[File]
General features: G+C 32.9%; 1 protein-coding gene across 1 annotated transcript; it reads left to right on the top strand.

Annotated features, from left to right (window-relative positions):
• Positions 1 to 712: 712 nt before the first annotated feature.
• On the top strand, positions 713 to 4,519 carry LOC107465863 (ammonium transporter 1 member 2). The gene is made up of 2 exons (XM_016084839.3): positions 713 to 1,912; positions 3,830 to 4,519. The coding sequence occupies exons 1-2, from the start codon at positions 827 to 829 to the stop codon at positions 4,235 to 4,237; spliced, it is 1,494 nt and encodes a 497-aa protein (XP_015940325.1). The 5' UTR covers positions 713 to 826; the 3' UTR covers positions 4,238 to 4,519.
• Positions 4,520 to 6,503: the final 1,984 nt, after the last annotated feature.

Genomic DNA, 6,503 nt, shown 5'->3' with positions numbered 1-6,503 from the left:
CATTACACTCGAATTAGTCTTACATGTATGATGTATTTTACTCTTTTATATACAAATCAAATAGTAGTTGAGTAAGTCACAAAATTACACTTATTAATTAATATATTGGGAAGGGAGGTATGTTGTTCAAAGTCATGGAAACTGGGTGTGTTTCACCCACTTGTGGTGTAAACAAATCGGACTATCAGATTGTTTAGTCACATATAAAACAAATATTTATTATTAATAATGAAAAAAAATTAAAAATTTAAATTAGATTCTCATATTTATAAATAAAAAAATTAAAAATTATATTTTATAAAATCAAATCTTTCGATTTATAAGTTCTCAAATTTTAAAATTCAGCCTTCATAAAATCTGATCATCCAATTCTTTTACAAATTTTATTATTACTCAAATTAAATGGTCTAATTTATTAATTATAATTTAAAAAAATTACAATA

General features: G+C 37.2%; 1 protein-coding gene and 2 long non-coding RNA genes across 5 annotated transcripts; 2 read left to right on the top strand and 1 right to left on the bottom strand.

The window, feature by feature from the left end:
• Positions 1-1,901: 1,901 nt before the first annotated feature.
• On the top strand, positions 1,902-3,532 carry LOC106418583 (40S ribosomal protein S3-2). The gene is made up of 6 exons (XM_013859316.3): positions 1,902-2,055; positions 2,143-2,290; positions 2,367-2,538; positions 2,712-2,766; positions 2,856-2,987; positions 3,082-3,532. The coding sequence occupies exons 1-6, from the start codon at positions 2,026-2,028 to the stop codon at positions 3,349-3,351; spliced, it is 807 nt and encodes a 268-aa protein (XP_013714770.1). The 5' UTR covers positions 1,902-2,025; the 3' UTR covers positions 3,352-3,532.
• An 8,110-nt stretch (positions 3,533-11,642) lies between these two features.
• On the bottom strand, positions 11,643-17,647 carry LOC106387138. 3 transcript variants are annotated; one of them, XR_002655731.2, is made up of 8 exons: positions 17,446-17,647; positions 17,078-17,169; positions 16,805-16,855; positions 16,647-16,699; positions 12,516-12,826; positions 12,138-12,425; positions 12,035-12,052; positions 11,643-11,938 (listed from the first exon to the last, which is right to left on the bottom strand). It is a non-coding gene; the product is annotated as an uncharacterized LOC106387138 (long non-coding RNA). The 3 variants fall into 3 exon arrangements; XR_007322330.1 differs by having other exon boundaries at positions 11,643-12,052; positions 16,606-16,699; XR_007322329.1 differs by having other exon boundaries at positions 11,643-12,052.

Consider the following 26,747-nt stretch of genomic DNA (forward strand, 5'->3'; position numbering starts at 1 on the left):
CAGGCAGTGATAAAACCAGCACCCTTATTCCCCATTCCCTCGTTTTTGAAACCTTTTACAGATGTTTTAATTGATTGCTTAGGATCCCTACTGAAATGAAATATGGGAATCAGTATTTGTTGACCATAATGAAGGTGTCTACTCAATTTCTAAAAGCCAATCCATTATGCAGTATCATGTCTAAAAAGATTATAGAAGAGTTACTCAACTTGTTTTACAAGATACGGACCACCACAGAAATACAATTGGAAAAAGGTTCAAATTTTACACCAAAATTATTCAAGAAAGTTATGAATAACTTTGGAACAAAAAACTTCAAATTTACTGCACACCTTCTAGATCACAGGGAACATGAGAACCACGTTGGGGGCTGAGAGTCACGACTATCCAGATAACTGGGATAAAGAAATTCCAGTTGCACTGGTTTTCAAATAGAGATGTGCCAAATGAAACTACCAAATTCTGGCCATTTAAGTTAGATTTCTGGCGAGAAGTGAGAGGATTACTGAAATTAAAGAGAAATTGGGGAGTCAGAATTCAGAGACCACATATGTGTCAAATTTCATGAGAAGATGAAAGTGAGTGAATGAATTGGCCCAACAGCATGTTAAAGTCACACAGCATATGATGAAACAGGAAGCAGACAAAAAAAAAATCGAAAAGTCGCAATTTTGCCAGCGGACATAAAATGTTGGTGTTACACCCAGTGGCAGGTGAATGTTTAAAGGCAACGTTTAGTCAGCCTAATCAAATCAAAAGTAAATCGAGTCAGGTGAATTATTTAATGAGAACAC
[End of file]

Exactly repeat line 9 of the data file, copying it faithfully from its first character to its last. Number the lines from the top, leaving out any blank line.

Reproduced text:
The window, feature by feature from the left end: